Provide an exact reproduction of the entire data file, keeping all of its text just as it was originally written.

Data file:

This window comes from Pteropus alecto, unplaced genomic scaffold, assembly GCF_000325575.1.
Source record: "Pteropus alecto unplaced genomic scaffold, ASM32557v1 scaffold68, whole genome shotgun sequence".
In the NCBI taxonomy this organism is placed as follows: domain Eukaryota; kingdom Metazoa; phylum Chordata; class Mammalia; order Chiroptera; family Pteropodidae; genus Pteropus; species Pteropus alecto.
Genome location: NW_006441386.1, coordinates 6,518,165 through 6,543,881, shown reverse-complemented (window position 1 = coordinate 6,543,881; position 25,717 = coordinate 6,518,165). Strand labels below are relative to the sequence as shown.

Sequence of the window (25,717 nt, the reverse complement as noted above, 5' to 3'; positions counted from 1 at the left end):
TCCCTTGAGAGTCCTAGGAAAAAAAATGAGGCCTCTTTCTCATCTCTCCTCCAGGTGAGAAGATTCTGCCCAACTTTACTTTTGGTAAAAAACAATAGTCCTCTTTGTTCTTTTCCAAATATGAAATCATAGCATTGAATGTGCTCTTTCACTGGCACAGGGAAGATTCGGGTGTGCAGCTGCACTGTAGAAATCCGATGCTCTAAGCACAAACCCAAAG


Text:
This window comes from Pteropus alecto, unplaced genomic scaffold, assembly GCF_000325575.1.
Source record: "Pteropus alecto unplaced genomic scaffold, ASM32557v1 scaffold68, whole genome shotgun sequence".
In the NCBI taxonomy this organism is placed as follows: domain Eukaryota; kingdom Metazoa; phylum Chordata; class Mammalia; order Chiroptera; family Pteropodidae; genus Pteropus; species Pteropus alecto.
Genome location: NW_006441386.1, coordinates 6,518,165 through 6,543,881, shown reverse-complemented (window position 1 = coordinate 6,543,881; position 25,717 = coordinate 6,518,165). Strand labels below are relative to the sequence as shown.

Sequence of the window (25,717 nt, the reverse complement as noted above, 5' to 3'; positions counted from 1 at the left end):
TCCCTTGAGAGTCCTAGGAAAAAAAATGAGGCCTCTTTCTCATCTCTCCTCCAGGTGAGAAGATTCTGCCCAACTTTACTTTTGGTAAAAAACAATAGTCCTCTTTGTTCTTTTCCAAATATGAAATCATAGCATTGAATGTGCTCTTTCACTGGCACAGGGAAGATTCGGGTGTGCAGCTGCACTGTAGAAATCCGATGCTCTAAGCACAAACCCAAAG